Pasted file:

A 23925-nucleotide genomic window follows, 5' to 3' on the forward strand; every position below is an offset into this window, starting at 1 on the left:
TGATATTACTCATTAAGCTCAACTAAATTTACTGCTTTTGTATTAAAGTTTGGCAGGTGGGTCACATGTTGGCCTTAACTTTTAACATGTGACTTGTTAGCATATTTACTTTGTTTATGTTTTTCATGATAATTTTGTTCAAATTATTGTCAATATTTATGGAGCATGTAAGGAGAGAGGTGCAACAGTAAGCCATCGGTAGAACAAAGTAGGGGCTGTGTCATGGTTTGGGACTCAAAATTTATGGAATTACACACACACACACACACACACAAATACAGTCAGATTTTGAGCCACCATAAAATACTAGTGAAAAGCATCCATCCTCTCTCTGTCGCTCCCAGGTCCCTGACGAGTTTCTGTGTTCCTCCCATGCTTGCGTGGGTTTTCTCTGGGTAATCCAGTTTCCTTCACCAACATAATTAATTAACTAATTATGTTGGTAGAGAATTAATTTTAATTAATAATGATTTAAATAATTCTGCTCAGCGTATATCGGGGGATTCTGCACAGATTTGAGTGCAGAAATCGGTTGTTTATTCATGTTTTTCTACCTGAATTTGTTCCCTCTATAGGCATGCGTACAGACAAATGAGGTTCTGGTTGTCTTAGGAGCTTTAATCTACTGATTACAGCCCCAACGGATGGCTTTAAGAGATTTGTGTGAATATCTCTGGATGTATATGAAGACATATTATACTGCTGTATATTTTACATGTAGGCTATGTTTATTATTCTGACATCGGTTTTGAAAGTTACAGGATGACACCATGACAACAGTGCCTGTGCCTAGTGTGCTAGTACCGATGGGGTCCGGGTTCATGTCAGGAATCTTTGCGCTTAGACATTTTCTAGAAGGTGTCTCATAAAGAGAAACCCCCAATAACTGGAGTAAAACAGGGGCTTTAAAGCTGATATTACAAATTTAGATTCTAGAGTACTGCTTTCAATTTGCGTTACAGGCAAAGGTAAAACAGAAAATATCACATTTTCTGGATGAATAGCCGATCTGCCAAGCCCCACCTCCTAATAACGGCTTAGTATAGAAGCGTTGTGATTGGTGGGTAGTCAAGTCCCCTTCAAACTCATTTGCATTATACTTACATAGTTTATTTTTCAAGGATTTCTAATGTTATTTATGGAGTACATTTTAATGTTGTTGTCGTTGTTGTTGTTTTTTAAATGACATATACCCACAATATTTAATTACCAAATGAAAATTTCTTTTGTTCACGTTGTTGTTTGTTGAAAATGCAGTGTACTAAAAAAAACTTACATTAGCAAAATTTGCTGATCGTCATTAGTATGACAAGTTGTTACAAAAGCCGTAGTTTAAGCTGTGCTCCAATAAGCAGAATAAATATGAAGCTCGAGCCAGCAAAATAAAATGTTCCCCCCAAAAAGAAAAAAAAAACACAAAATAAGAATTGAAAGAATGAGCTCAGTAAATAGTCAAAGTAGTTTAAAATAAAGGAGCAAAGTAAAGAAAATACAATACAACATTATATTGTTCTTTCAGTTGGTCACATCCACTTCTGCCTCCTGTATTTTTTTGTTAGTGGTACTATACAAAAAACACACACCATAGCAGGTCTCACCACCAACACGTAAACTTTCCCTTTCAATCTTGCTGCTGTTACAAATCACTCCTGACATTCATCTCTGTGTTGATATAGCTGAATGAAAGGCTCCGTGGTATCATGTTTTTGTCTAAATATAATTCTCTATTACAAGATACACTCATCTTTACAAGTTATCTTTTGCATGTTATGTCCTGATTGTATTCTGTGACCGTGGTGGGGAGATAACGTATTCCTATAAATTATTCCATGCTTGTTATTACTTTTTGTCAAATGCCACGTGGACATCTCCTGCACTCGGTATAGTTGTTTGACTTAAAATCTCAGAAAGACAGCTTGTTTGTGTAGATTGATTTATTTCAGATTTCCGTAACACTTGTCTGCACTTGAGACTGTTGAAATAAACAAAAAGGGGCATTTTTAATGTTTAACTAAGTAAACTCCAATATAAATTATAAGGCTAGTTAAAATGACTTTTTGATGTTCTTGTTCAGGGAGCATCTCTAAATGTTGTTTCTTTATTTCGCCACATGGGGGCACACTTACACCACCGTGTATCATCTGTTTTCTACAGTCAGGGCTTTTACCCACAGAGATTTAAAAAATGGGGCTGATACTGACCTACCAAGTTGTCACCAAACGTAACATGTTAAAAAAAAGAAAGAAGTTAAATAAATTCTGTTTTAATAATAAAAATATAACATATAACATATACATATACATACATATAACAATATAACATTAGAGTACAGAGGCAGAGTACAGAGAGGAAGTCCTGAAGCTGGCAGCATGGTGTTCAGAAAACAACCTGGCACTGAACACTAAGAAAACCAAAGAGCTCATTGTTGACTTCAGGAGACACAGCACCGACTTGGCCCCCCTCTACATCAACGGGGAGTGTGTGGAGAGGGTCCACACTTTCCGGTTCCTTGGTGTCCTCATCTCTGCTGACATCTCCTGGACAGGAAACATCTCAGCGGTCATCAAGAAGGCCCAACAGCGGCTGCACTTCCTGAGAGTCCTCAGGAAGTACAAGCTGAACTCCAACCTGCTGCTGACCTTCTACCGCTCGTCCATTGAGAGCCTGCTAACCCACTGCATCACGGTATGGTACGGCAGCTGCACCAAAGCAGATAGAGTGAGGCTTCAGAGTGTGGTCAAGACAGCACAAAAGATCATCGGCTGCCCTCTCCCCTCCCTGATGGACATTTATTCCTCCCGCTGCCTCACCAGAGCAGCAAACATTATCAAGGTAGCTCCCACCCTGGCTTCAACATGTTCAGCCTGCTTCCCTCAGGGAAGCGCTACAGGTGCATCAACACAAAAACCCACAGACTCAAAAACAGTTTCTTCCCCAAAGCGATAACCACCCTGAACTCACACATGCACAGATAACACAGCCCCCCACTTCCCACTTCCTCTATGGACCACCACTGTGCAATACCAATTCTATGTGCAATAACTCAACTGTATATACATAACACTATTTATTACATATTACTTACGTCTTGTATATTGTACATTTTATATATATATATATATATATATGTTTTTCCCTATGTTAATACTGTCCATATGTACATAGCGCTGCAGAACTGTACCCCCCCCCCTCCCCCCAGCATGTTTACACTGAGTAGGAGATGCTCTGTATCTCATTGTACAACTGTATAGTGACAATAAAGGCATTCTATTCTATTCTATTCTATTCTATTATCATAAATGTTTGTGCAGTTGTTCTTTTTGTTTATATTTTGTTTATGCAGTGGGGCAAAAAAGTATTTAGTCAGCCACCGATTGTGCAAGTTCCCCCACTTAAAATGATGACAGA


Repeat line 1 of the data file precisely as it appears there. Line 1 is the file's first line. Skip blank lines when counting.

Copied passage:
A 23925-nucleotide genomic window follows, 5' to 3' on the forward strand; every position below is an offset into this window, starting at 1 on the left: